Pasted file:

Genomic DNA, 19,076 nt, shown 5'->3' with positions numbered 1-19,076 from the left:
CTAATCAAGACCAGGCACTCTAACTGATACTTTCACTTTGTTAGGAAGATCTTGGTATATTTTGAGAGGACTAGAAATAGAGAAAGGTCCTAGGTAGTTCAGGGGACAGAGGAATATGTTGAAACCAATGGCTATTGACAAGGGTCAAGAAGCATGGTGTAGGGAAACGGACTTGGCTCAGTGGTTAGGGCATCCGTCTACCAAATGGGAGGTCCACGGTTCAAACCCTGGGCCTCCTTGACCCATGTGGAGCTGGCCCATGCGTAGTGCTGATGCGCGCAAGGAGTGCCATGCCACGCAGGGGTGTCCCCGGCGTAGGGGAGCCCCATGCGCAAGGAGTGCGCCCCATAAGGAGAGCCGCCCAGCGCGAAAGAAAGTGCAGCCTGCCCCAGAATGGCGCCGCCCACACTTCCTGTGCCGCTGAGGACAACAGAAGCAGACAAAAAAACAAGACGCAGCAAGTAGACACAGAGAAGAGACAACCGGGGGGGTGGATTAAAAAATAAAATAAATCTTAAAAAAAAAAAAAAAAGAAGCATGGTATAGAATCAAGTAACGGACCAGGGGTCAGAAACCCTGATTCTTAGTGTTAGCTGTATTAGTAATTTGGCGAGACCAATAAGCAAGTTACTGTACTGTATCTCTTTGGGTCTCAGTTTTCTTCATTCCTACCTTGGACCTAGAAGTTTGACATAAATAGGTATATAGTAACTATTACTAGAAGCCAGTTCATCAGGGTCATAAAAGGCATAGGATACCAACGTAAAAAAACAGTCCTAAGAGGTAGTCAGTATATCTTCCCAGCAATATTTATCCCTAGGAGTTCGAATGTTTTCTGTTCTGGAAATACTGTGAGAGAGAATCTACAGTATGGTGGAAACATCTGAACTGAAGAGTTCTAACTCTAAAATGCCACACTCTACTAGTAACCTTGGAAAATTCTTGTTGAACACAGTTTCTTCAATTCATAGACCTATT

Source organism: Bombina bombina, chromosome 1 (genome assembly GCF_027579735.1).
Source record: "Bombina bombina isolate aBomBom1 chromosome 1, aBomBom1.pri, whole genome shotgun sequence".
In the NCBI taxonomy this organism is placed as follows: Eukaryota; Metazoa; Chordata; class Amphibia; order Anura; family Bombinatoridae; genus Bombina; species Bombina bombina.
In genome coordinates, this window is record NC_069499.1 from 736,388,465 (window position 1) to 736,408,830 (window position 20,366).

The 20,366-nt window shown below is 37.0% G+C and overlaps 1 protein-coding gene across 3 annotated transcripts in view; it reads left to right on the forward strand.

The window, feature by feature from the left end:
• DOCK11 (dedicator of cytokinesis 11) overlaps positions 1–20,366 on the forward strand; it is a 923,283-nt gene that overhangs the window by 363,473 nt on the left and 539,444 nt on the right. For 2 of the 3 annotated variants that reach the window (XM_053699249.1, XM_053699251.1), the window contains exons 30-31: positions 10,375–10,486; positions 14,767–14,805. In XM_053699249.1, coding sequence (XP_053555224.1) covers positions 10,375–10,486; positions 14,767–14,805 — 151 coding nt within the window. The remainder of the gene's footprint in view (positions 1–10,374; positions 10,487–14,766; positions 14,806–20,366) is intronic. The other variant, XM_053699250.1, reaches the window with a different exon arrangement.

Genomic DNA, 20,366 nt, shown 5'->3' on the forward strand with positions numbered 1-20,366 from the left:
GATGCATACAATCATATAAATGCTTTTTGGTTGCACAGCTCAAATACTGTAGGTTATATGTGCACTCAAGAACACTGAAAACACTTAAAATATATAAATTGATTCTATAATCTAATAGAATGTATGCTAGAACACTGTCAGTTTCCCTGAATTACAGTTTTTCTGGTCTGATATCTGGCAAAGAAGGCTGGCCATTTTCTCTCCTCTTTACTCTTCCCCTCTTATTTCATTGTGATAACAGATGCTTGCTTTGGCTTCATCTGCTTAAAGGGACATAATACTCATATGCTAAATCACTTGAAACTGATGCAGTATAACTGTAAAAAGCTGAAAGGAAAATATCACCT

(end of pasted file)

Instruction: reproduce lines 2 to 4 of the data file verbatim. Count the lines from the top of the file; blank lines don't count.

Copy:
CTAATCAAGACCAGGCACTCTAACTGATACTTTCACTTTGTTAGGAAGATCTTGGTATATTTTGAGAGGACTAGAAATAGAGAAAGGTCCTAGGTAGTTCAGGGGACAGAGGAATATGTTGAAACCAATGGCTATTGACAAGGGTCAAGAAGCATGGTGTAGGGAAACGGACTTGGCTCAGTGGTTAGGGCATCCGTCTACCAAATGGGAGGTCCACGGTTCAAACCCTGGGCCTCCTTGACCCATGTGGAGCTGGCCCATGCGTAGTGCTGATGCGCGCAAGGAGTGCCATGCCACGCAGGGGTGTCCCCGGCGTAGGGGAGCCCCATGCGCAAGGAGTGCGCCCCATAAGGAGAGCCGCCCAGCGCGAAAGAAAGTGCAGCCTGCCCCAGAATGGCGCCGCCCACACTTCCTGTGCCGCTGAGGACAACAGAAGCAGACAAAAAAACAAGACGCAGCAAGTAGACACAGAGAAGAGACAACCGGGGGGGTGGATTAAAAAATAAAATAAATCTTAAAAAAAAAAAAAAAAGAAGCATGGTATAGAATCAAGTAACGGACCAGGGGTCAGAAACCCTGATTCTTAGTGTTAGCTGTATTAGTAATTTGGCGAGACCAATAAGCAAGTTACTGTACTGTATCTCTTTGGGTCTCAGTTTTCTTCATTCCTACCTTGGACCTAGAAGTTTGACATAAATAGGTATATAGTAACTATTACTAGAAGCCAGTTCATCAGGGTCATAAAAGGCATAGGATACCAACGTAAAAAAACAGTCCTAAGAGGTAGTCAGTATATCTTCCCAGCAATATTTATCCCTAGGAGTTCGAATGTTTTCTGTTCTGGAAATACTGTGAGAGAGAATCTACAGTATGGTGGAAACATCTGAACTGAAGAGTTCTAACTCTAAAATGCCACACTCTACTAGTAACCTTGGAAAATTCTTGTTGAACACAGTTTCTTCAATTCATAGACCTATT

Source organism: Bombina bombina, chromosome 1 (genome assembly GCF_027579735.1).
Source record: "Bombina bombina isolate aBomBom1 chromosome 1, aBomBom1.pri, whole genome shotgun sequence".